Winter Plant Care: How to Keep Your Plants Alive

It’s a tricky business looking after plants, especially when it comes to transferring them from harsh outdoor conditions to the warmth of your home. As the temperature continues to drop, it’s time to bring tropical and outdoor plants indoors. But after the move, you’ll need to help your green friends acclimate to their new environment.

Experts advise transitioning your plants indoors before the temperature drops below 45 degrees F at night. However, you’ll want to start the move even earlier if you’re dealing with a tropical species like a lemon tree or passion flower, as they prefer indoor temperatures to remain above 50 degrees F at night.

Now, the transition indoors can take a bit of preparation. You should have a specific area where your plants will thrive in your home. Consider lighting, temperature, and humidity. For optimum growth, you could use growing light that simulates natural sunlight with a timer. This will ensure your plants receive the necessary light for about 16 hours a day.

It’s crucial to maintain the right temperature and humidity for your plants. If you have heaters and fireplaces in your home, the air might dry out, and most plants like some humidity. How about placing them in your bathroom or adding a cool humidifier? This could work wonders for your green allies.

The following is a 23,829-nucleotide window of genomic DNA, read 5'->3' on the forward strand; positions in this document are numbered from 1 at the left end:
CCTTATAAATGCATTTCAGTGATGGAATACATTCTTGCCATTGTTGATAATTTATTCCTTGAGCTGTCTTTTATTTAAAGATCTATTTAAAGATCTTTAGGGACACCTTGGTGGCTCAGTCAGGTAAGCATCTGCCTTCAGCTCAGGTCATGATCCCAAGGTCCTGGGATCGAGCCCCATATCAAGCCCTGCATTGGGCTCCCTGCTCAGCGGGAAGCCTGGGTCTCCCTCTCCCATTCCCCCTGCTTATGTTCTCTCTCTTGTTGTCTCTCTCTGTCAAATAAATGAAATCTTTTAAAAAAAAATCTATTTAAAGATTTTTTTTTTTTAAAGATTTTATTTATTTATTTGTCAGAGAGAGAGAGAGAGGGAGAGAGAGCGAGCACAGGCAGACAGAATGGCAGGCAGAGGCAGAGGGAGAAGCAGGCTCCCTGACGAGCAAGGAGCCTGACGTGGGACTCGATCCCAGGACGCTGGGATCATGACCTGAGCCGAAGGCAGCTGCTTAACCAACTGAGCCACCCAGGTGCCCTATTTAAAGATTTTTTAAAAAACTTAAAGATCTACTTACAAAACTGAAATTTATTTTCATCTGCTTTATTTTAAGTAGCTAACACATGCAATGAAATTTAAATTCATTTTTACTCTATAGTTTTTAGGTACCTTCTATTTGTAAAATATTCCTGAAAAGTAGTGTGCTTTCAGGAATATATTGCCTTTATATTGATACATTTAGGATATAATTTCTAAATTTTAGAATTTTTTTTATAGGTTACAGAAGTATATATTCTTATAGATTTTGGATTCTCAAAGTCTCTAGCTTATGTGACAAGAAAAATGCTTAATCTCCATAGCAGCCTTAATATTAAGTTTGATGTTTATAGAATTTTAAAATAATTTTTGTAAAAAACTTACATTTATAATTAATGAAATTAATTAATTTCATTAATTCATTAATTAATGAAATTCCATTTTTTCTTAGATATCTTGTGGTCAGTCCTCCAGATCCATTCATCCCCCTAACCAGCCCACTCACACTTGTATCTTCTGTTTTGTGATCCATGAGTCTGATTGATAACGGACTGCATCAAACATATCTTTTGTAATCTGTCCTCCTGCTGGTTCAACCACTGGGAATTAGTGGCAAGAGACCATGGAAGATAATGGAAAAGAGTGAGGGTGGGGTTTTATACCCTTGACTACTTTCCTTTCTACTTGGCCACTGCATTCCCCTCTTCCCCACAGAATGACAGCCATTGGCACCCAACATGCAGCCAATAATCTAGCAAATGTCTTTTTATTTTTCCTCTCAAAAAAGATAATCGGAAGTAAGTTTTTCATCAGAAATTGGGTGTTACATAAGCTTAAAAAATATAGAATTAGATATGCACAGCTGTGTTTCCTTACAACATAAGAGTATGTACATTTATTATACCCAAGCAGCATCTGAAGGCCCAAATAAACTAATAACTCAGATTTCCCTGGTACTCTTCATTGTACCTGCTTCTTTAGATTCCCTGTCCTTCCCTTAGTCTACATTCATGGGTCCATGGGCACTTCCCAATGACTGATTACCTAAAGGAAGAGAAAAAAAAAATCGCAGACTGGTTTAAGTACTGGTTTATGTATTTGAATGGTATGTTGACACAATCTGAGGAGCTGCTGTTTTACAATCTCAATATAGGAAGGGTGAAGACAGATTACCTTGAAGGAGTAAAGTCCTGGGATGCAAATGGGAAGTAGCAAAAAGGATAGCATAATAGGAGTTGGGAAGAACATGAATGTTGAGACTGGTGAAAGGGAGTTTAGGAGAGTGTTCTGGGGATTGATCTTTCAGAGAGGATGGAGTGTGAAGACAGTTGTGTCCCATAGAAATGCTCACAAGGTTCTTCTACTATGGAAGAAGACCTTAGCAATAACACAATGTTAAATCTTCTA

Be mindful that plants don’t transition well suddenly. They are accustomed to specific conditions of light, humidity, and temperature, and switching these suddenly can shock them. You should gradually acclimate the plants inside by introducing them gradually or moving them to a shady area before bringing them inside.

Our tips don’t stop there. Your plants might be giving a home to an unsuspecting population of bugs, and it’s crucial to get rid of them. A mild soap and water solution should do the trick of getting rid of the bugs without using pesticides. Just soak the plant in water mixed with a drop of mild soap for about 15 minutes.

Then comes the tricky business of watering. In colder months, less is more. Potted plants need less water during the winter. You’ll want to water them only when the soil is dry to the touch. Overwatering, particularly, can be damaging. Succulents, in particular, are fine without water for quite some time, so don’t rush to water them if it’s been several days since the soil was last dry.

We hope our tips are helpful to you in transitioning your plants indoors, and your plants thrive throughout the winter months.

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